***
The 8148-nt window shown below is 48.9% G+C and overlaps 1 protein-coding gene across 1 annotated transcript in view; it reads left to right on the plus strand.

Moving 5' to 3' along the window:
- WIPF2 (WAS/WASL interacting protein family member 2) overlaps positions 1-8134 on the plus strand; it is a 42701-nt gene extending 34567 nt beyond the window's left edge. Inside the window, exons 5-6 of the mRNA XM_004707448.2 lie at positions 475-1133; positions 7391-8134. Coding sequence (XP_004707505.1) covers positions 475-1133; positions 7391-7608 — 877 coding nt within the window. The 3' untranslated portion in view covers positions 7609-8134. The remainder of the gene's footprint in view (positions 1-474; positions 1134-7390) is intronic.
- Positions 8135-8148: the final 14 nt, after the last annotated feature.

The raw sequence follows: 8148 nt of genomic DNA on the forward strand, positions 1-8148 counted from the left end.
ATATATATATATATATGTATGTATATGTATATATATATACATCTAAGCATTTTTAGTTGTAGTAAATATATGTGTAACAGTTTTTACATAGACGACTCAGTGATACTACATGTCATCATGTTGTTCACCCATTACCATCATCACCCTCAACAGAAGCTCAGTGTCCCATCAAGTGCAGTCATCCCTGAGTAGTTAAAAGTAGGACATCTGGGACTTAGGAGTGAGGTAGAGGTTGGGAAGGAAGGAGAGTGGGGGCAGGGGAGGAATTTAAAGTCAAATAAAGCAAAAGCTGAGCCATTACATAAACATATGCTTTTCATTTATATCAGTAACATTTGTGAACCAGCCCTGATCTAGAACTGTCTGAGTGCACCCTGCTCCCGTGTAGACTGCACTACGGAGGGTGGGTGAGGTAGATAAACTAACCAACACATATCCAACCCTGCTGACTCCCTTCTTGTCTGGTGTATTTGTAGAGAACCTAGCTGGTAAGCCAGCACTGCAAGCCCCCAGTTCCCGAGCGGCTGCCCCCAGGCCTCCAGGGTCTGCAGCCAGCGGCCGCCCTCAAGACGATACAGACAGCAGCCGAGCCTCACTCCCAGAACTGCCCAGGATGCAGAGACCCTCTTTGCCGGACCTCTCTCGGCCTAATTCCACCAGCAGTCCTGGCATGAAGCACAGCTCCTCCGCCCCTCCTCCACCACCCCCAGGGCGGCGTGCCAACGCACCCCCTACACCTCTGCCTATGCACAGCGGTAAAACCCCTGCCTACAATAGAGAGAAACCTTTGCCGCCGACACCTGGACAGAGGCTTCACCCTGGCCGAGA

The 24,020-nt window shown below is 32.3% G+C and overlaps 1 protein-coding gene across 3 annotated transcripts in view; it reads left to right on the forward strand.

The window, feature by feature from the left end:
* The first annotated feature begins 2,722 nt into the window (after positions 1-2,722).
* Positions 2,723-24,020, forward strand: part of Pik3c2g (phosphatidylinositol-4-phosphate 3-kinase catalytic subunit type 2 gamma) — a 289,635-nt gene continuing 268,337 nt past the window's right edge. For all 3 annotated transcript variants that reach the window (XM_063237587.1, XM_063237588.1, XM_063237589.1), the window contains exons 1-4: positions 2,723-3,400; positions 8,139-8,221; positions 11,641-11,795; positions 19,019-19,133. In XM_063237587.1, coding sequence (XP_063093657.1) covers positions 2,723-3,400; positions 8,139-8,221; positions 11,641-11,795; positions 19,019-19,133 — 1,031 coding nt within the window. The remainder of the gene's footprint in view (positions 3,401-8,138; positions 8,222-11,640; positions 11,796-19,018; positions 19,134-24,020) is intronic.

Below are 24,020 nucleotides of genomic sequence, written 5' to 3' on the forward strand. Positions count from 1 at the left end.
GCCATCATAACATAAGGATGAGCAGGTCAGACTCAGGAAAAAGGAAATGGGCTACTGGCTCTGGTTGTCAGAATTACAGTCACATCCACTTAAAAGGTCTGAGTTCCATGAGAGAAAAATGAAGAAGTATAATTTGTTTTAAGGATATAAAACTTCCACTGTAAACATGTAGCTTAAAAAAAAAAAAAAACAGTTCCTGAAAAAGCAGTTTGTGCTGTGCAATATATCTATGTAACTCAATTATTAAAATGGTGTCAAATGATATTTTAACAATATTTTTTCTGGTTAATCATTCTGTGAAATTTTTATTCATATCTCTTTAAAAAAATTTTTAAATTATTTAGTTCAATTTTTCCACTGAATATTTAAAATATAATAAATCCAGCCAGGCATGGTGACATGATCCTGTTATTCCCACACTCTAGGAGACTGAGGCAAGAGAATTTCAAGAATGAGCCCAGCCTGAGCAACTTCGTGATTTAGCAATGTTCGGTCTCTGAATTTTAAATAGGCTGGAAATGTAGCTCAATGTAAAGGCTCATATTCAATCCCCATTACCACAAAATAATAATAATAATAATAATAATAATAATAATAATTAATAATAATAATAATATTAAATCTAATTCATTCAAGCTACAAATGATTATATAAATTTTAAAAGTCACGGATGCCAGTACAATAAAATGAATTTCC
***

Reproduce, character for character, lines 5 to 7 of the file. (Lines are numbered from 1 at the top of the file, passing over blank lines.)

The raw sequence follows: 8148 nt of genomic DNA on the forward strand, positions 1-8148 counted from the left end.
ATATATATATATATATGTATGTATATGTATATATATATACATCTAAGCATTTTTAGTTGTAGTAAATATATGTGTAACAGTTTTTACATAGACGACTCAGTGATACTACATGTCATCATGTTGTTCACCCATTACCATCATCACCCTCAACAGAAGCTCAGTGTCCCATCAAGTGCAGTCATCCCTGAGTAGTTAAAAGTAGGACATCTGGGACTTAGGAGTGAGGTAGAGGTTGGGAAGGAAGGAGAGTGGGGGCAGGGGAGGAATTTAAAGTCAAATAAAGCAAAAGCTGAGCCATTACATAAACATATGCTTTTCATTTATATCAGTAACATTTGTGAACCAGCCCTGATCTAGAACTGTCTGAGTGCACCCTGCTCCCGTGTAGACTGCACTACGGAGGGTGGGTGAGGTAGATAAACTAACCAACACATATCCAACCCTGCTGACTCCCTTCTTGTCTGGTGTATTTGTAGAGAACCTAGCTGGTAAGCCAGCACTGCAAGCCCCCAGTTCCCGAGCGGCTGCCCCCAGGCCTCCAGGGTCTGCAGCCAGCGGCCGCCCTCAAGACGATACAGACAGCAGCCGAGCCTCACTCCCAGAACTGCCCAGGATGCAGAGACCCTCTTTGCCGGACCTCTCTCGGCCTAATTCCACCAGCAGTCCTGGCATGAAGCACAGCTCCTCCGCCCCTCCTCCACCACCCCCAGGGCGGCGTGCCAACGCACCCCCTACACCTCTGCCTATGCACAGCGGTAAAACCCCTGCCTACAATAGAGAGAAACCTTTGCCGCCGACACCTGGACAGAGGCTTCACCCTGGCCGAGA

The 24,020-nt window shown below is 32.3% G+C and overlaps 1 protein-coding gene across 3 annotated transcripts in view; it reads left to right on the forward strand.